“She met him the night before at the bowling alley, brought him home and slept with him while my siblings and I slept in the next bedroom.

She knew nothing about him and yet he slept over. The next morning I met a stranger in our kitchen.”

“It starts somewhere. It starts in the home. I know what a mass shooter can look like.”

First time I saw him, I was 13. The sun wasn’t even up yet and I was wearing my track uniform. I poured myself a bowl of Peanut Butter Captain Crunch, turned and there he was, sitting at the round pale-blue Formica table reading the newspaper and drinking a cup of coffee.

“He was a large man. Wavy hair and beard intertwined with strands of black and white. Blue-blue eyes. A department store Santa. He smiled at me. Introduced himself. I was late for practice. So I told him to wash his dishes before he left.”

“She’d been looking for a man for a while. She was a mother with three little girls. She did not have a job. That was a lot to take on for anyone. Her second marriage had ended a year earlier. He started sleeping in her bedroom every night after they met. A few weeks later, I woke up to find them both gone. It was Christmas Eve morning. She’d left a note. They had gone to Vegas, a four-hour drive. Watch your two younger sisters, please. They’d be back that night.”

“According to Everytown for Gun Safety, the majority of all mass shooters in the United States killed an intimate partner or family member during the massacre or had a history of domestic violence.”

Somebody out there, right now, knows the next big mass shooter. Somebody out there is getting blamed, screamed at, beaten up.

Read how you can help. Take a stand against violence. Be that someone who speaks up.

Somebody out there wants to believe that he’s sorry, that he’s changed and that love means giving him a second chance. Even if that second chance means giving him another bullet because he missed the first time.”

Our appreciation to Domestic Shelters for this invaluable information and encouragement.

Read Flirting with death for one woman’s story.

About lazeejjs

Jonathan McCormick holds a Black Belt in Combat Martial Arts. He is a U.S Marine (Inactive), trained with famed CIA operative Rex Applegate and Ultimate Fighter Champion Royce Gracie and was the director of the Institute of Defense Tactics. He is a former member of the American Society of Law Enforcement Trainers and worked with members of various law enforcement agencies in the areas of suspect control and officer safety. He has written for law enforcement magazines BlueLine ( and Twenty-Four-Seven and has been a guest writer for the Vancouver Province. “Wyoming Secrets”, “30,000 Secrets”, “Santa Barbara Secrets” and The “J” Team Series are inspirational novels which focus on women who feel overwhelmed by the threat of violence in their lives. View the Series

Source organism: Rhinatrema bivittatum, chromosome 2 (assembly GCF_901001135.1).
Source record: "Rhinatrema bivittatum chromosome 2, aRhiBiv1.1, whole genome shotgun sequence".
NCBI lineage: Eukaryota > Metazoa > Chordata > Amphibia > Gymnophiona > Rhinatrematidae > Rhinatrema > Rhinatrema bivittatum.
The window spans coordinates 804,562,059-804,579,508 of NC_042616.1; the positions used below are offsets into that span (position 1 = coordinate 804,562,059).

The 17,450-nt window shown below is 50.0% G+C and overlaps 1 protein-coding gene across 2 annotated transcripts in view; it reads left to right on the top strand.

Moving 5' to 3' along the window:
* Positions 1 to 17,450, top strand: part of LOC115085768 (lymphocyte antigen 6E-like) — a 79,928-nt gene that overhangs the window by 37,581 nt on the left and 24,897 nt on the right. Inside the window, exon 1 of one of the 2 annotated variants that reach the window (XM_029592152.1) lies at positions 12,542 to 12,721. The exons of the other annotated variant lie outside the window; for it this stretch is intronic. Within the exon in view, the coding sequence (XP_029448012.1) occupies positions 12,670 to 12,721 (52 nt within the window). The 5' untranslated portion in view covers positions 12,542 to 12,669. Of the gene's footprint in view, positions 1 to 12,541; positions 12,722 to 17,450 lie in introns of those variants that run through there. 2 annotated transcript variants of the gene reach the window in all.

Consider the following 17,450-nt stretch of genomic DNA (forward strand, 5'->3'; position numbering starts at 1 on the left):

This entry was posted in Assault survivors, Courage, Mental Health, Murdered women, Personal Safety, Violence prevention and tagged , , , , . Bookmark the permalink.


  1. I knew men like this guy in the military. They are sociopaths and more often than not ended up in the infirmary for one transgression or another.
    I believe Clint Eastwood said it well here, although in this post the crime was against the mom and children.

    “Crimes against children are the most heinous crime. That, for me, would be a reason for capital punishment because children are innocent and need the guidance of an adult society.”

  2. This story breaks my heart. It could be told by any one of the 16 homeless girls we just took off the streets.
    The story of needy women who can not fend for themselves is told across the nation with often similar, sad results.
    I applaud the writer for the courage to share and for Domestic Shelters for their constant support of women.

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